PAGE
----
Two-game set is big

Montreal Canadiens' forward Alex Kovalev and Toronto Maple Leafs forward Jason Allison are keys to...

Montreal Canadiens' forward Alex Kovalev and Toronto Maple Leafs forward Jason Allison are keys to winning when their respective teams battle for the final Eastern Conference playoff spot in a two-game set starting tonight in Montreal.

LANCE HORNBY -- Toronto Sun

, Last Updated: 3:42 PM ET

Since coming within a game of facing the Montreal Canadiens in the 1993 Stanley Cup final, Maple Leafs fans have moaned about what might have been in a big series against the Habs.

A two-game set that could decide eighth place in the East might be considered a poor substitute, but don't expect the ancient rivals to hold back tonight and Saturday.

"There is no better night in hockey than when the Leafs and Canadiens play," ex-Hab Darcy Tucker said as the Leafs packed for the trip. "It's the kind of rivalry that causes arguments between you and your dad or bickering between you and your buddies.

"But we have to keep our focus and not let ourselves get wrapped up in all the people who are in the city and around our hotel, enthralled by this whole thing. We just have to concentrate on winning games. It will take a lot of effort and mental fortitude."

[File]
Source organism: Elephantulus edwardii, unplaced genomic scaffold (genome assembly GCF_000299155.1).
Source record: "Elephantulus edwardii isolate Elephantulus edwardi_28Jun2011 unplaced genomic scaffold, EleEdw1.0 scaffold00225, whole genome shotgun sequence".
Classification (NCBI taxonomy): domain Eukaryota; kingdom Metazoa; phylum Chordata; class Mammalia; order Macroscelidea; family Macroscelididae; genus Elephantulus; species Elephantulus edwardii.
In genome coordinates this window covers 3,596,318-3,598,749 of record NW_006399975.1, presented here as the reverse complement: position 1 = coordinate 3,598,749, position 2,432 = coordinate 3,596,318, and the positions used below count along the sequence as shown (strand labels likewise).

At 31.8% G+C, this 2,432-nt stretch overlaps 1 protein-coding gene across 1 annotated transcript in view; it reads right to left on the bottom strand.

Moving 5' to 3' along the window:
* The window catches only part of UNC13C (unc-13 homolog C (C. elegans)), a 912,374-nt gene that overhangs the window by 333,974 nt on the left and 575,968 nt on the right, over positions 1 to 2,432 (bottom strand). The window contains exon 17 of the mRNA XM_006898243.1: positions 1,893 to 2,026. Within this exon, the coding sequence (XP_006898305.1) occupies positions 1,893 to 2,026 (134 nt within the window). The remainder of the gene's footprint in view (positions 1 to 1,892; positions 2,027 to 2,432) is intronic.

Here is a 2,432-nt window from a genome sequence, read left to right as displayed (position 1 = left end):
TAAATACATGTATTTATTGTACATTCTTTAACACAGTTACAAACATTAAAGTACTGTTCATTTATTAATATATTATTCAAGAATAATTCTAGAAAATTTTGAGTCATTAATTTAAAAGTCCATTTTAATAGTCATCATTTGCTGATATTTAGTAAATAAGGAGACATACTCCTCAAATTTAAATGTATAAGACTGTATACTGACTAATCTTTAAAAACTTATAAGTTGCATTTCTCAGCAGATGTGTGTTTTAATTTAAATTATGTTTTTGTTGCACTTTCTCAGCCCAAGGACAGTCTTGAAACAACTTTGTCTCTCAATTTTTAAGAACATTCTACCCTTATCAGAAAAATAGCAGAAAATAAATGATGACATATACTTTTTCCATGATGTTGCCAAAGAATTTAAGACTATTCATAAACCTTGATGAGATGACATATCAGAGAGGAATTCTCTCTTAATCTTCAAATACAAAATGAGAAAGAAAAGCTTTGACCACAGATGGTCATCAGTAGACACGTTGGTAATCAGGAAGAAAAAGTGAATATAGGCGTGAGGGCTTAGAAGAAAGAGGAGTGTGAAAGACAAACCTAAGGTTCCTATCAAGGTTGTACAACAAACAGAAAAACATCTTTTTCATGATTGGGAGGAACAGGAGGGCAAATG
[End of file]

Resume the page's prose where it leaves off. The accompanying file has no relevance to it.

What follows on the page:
You have to go back to 1969-70 to find the most recent time both the Habs and Leafs failed to qualify for the playoffs. If Montreal sweeps this series, the Leafs would be seven points back with 12 games to play. If the reverse occurs, the Leafs would be up a point and in control, pending the Atlanta Thrashers' finish.

"These games are always important, whether we're fighting for the last (playoff) spot or not," Leafs coach Pat Quinn said. "They all have meaning.

"I know it's going to be a playoff -style game where you have to battle for every inch all the time. Every faceoff, every confrontation is important. The team that eases up a bit here and there competing for the puck is the team that isn't going to win."

Defenceman Luke Richardson, now a Leaf after two years in the playoff wilderness with the Columbus Blue Jackets, predicts Toronto can do major playoff damage if it beats out the Habs and Thrashers to qualify.

"You just have to scratch, claw, do whatever you have to do to get in," Richardson said. "Those are the (type of) teams that are the toughest to play against (in the first round).

"Our power play is doing well, our penalty killing is pretty good despite a couple of bad bounces (on Tuesday) and Telly (goaltender Mikael Tellqvist) is playing well. That's what the playoffs are all about, special teams, goaltending and discipline."


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